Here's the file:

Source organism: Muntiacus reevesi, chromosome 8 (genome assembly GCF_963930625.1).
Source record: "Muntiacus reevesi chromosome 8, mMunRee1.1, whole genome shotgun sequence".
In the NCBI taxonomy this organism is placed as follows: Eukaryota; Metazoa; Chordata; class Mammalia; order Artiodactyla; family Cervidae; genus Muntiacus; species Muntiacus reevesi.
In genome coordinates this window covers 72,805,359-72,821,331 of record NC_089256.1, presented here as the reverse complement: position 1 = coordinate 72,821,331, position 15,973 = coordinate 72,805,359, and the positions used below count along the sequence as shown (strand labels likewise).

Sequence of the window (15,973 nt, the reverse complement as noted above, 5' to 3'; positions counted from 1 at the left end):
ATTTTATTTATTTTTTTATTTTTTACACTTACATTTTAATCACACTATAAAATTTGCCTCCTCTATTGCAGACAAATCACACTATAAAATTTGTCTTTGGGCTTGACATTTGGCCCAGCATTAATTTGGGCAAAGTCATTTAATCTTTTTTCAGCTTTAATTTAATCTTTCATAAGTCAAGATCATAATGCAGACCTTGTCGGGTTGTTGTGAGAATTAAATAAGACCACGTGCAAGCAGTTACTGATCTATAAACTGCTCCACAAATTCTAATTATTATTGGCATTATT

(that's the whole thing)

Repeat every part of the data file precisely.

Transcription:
Source organism: Muntiacus reevesi, chromosome 8 (genome assembly GCF_963930625.1).
Source record: "Muntiacus reevesi chromosome 8, mMunRee1.1, whole genome shotgun sequence".
In the NCBI taxonomy this organism is placed as follows: Eukaryota; Metazoa; Chordata; class Mammalia; order Artiodactyla; family Cervidae; genus Muntiacus; species Muntiacus reevesi.
In genome coordinates this window covers 72,805,359-72,821,331 of record NC_089256.1, presented here as the reverse complement: position 1 = coordinate 72,821,331, position 15,973 = coordinate 72,805,359, and the positions used below count along the sequence as shown (strand labels likewise).

Sequence of the window (15,973 nt, the reverse complement as noted above, 5' to 3'; positions counted from 1 at the left end):
ATTTTATTTATTTTTTTATTTTTTACACTTACATTTTAATCACACTATAAAATTTGCCTCCTCTATTGCAGACAAATCACACTATAAAATTTGTCTTTGGGCTTGACATTTGGCCCAGCATTAATTTGGGCAAAGTCATTTAATCTTTTTTCAGCTTTAATTTAATCTTTCATAAGTCAAGATCATAATGCAGACCTTGTCGGGTTGTTGTGAGAATTAAATAAGACCACGTGCAAGCAGTTACTGATCTATAAACTGCTCCACAAATTCTAATTATTATTGGCATTATT